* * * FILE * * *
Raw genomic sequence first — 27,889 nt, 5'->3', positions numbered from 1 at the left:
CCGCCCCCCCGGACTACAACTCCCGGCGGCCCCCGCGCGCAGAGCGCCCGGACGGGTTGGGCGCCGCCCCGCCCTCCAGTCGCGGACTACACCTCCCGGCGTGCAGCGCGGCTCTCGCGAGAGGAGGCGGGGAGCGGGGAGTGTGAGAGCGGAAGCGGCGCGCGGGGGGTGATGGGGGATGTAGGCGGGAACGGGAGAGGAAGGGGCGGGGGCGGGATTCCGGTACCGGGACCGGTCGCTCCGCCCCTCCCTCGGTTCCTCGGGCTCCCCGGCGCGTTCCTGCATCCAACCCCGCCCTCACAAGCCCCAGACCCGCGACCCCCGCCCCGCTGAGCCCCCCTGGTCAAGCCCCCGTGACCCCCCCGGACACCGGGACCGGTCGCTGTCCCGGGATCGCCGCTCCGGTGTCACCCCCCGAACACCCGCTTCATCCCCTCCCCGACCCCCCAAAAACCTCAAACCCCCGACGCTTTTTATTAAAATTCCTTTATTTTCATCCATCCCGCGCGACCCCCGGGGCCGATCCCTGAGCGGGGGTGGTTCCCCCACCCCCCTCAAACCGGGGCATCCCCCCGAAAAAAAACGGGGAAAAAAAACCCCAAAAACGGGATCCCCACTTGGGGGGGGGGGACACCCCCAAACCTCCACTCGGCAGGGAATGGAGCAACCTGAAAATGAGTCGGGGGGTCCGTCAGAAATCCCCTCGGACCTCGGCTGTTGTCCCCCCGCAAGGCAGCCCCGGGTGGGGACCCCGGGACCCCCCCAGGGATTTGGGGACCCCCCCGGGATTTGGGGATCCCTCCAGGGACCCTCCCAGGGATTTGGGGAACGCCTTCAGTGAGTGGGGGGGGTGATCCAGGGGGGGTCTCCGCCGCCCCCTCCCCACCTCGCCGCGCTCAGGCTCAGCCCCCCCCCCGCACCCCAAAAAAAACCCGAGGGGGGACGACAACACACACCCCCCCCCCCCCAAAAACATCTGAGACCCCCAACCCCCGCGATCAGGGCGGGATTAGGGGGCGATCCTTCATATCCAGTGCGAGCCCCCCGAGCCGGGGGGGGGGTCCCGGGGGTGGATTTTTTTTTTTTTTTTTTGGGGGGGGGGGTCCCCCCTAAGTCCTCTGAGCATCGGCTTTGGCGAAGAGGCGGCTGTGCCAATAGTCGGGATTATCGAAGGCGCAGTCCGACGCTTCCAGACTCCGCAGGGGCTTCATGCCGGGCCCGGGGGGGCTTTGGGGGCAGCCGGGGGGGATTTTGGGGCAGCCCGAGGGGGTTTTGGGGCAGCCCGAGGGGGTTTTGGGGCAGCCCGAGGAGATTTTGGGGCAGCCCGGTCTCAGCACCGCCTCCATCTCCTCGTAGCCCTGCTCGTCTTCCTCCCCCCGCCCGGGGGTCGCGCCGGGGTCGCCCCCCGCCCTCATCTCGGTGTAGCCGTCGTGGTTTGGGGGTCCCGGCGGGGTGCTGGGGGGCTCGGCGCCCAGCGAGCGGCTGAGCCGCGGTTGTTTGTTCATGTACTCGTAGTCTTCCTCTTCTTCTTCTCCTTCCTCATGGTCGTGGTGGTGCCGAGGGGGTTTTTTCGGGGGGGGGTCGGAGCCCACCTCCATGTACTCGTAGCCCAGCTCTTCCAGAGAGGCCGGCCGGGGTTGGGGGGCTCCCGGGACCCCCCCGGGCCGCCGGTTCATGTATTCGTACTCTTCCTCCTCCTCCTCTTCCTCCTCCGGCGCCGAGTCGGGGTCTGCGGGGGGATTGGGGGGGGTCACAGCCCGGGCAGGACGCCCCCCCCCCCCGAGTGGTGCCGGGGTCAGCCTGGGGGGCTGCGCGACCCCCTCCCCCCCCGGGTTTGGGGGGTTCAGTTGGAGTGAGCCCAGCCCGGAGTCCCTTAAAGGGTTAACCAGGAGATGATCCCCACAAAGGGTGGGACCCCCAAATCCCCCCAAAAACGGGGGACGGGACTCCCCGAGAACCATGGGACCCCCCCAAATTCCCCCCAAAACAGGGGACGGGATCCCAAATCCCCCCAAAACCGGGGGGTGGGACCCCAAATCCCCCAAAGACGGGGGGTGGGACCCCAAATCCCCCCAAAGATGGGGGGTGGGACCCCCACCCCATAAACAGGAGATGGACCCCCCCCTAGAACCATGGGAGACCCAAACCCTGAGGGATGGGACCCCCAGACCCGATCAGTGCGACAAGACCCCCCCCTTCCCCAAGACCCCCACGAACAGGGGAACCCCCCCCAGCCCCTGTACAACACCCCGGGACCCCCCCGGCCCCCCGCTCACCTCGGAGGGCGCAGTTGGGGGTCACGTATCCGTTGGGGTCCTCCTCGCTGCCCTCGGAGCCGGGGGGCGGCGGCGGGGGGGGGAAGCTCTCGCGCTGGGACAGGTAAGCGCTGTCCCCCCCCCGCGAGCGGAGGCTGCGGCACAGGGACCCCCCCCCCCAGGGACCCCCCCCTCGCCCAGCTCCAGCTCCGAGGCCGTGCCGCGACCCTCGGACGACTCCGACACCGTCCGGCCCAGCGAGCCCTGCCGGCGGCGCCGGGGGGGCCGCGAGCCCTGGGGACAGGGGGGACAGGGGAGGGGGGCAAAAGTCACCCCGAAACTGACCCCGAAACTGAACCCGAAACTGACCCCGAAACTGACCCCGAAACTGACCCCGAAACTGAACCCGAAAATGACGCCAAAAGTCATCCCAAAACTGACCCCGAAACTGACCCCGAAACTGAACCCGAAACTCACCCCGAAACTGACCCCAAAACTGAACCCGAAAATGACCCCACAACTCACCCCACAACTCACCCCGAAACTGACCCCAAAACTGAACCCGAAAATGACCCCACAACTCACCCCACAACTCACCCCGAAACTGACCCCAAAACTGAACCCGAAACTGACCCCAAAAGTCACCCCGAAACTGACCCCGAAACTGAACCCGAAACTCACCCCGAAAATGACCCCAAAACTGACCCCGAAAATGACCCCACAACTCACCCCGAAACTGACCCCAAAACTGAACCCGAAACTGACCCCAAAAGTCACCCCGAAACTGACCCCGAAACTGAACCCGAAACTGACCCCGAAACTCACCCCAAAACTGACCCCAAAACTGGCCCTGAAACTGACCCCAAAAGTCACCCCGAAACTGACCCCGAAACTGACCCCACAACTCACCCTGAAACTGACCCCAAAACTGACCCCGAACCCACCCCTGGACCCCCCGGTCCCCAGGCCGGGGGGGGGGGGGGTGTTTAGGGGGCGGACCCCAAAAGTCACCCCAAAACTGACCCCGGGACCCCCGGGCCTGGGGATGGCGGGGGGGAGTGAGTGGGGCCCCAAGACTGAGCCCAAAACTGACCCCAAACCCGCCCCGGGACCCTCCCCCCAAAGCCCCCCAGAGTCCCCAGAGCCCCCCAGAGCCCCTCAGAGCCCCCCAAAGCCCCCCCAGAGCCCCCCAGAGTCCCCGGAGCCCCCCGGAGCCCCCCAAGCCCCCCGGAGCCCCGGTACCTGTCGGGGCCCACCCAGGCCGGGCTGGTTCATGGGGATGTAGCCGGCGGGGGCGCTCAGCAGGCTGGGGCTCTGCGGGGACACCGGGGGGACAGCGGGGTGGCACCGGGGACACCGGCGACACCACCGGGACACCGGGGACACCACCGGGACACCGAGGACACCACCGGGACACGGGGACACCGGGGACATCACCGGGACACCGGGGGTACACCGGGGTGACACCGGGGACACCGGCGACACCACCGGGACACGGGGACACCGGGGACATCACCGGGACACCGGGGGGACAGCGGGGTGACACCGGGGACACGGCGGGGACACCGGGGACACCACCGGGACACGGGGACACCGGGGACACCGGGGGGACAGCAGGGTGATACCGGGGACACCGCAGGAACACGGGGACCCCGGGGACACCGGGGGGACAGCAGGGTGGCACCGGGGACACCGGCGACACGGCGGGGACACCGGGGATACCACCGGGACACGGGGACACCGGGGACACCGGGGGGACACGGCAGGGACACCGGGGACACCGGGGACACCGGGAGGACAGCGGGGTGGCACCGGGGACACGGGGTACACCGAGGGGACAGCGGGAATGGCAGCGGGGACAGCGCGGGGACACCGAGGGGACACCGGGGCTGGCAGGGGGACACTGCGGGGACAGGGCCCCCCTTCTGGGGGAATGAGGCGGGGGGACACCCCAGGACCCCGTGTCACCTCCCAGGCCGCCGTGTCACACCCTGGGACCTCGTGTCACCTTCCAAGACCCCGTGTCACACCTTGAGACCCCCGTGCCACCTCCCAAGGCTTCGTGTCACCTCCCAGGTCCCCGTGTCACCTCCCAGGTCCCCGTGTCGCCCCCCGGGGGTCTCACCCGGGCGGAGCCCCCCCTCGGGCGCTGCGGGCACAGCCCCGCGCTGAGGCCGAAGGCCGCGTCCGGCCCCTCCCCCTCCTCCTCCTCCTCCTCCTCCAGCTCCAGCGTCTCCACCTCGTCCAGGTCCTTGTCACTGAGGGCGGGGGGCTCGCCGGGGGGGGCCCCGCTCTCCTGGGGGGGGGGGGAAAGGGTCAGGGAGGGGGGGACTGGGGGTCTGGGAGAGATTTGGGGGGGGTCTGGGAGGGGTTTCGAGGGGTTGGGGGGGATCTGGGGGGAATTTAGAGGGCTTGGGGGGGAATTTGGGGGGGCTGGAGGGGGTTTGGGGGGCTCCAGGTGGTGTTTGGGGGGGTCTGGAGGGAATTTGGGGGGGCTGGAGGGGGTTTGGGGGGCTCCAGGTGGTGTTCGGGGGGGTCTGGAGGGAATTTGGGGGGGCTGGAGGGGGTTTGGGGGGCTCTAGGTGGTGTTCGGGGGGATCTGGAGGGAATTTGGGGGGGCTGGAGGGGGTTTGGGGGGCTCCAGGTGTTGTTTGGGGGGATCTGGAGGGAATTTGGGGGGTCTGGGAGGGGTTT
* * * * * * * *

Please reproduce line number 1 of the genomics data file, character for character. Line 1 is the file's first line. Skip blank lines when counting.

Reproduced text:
Raw genomic sequence first — 27,889 nt, 5'->3', positions numbered from 1 at the left: